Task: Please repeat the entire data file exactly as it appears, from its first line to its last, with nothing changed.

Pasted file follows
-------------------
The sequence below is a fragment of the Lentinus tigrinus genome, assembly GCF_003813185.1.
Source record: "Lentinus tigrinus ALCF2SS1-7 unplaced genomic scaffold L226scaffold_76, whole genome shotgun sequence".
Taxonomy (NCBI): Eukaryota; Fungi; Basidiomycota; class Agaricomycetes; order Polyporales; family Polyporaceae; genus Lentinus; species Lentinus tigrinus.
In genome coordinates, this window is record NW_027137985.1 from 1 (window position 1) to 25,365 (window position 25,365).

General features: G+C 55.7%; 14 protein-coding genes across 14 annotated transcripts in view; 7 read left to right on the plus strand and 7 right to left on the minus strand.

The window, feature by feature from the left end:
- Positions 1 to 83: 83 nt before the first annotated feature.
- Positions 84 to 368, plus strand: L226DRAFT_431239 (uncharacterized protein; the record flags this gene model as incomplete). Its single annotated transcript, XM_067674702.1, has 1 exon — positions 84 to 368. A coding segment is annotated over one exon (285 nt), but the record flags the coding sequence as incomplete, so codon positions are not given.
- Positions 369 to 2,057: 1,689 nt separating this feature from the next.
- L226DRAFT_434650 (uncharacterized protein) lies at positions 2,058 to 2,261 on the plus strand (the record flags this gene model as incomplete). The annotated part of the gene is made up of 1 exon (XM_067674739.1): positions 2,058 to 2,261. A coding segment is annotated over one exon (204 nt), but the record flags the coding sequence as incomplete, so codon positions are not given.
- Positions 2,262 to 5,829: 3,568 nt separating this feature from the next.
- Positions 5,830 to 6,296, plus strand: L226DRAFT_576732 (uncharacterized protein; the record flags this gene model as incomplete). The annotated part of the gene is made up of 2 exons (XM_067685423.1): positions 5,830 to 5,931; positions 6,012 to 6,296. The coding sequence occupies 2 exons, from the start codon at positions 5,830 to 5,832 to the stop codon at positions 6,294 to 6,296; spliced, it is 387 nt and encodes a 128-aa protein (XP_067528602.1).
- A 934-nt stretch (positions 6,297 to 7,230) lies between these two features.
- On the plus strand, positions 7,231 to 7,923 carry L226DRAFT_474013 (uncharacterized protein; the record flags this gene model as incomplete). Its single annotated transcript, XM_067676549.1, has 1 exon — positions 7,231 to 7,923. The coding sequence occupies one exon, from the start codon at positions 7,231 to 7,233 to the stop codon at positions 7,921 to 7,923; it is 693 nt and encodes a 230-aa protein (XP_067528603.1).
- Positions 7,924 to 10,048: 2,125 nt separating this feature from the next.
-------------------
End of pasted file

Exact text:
The sequence below is a fragment of the Lentinus tigrinus genome, assembly GCF_003813185.1.
Source record: "Lentinus tigrinus ALCF2SS1-7 unplaced genomic scaffold L226scaffold_76, whole genome shotgun sequence".
Taxonomy (NCBI): Eukaryota; Fungi; Basidiomycota; class Agaricomycetes; order Polyporales; family Polyporaceae; genus Lentinus; species Lentinus tigrinus.
In genome coordinates, this window is record NW_027137985.1 from 1 (window position 1) to 25,365 (window position 25,365).

General features: G+C 55.7%; 14 protein-coding genes across 14 annotated transcripts in view; 7 read left to right on the plus strand and 7 right to left on the minus strand.

The window, feature by feature from the left end:
- Positions 1 to 83: 83 nt before the first annotated feature.
- Positions 84 to 368, plus strand: L226DRAFT_431239 (uncharacterized protein; the record flags this gene model as incomplete). Its single annotated transcript, XM_067674702.1, has 1 exon — positions 84 to 368. A coding segment is annotated over one exon (285 nt), but the record flags the coding sequence as incomplete, so codon positions are not given.
- Positions 369 to 2,057: 1,689 nt separating this feature from the next.
- L226DRAFT_434650 (uncharacterized protein) lies at positions 2,058 to 2,261 on the plus strand (the record flags this gene model as incomplete). The annotated part of the gene is made up of 1 exon (XM_067674739.1): positions 2,058 to 2,261. A coding segment is annotated over one exon (204 nt), but the record flags the coding sequence as incomplete, so codon positions are not given.
- Positions 2,262 to 5,829: 3,568 nt separating this feature from the next.
- Positions 5,830 to 6,296, plus strand: L226DRAFT_576732 (uncharacterized protein; the record flags this gene model as incomplete). The annotated part of the gene is made up of 2 exons (XM_067685423.1): positions 5,830 to 5,931; positions 6,012 to 6,296. The coding sequence occupies 2 exons, from the start codon at positions 5,830 to 5,832 to the stop codon at positions 6,294 to 6,296; spliced, it is 387 nt and encodes a 128-aa protein (XP_067528602.1).
- A 934-nt stretch (positions 6,297 to 7,230) lies between these two features.
- On the plus strand, positions 7,231 to 7,923 carry L226DRAFT_474013 (uncharacterized protein; the record flags this gene model as incomplete). Its single annotated transcript, XM_067676549.1, has 1 exon — positions 7,231 to 7,923. The coding sequence occupies one exon, from the start codon at positions 7,231 to 7,233 to the stop codon at positions 7,921 to 7,923; it is 693 nt and encodes a 230-aa protein (XP_067528603.1).
- Positions 7,924 to 10,048: 2,125 nt separating this feature from the next.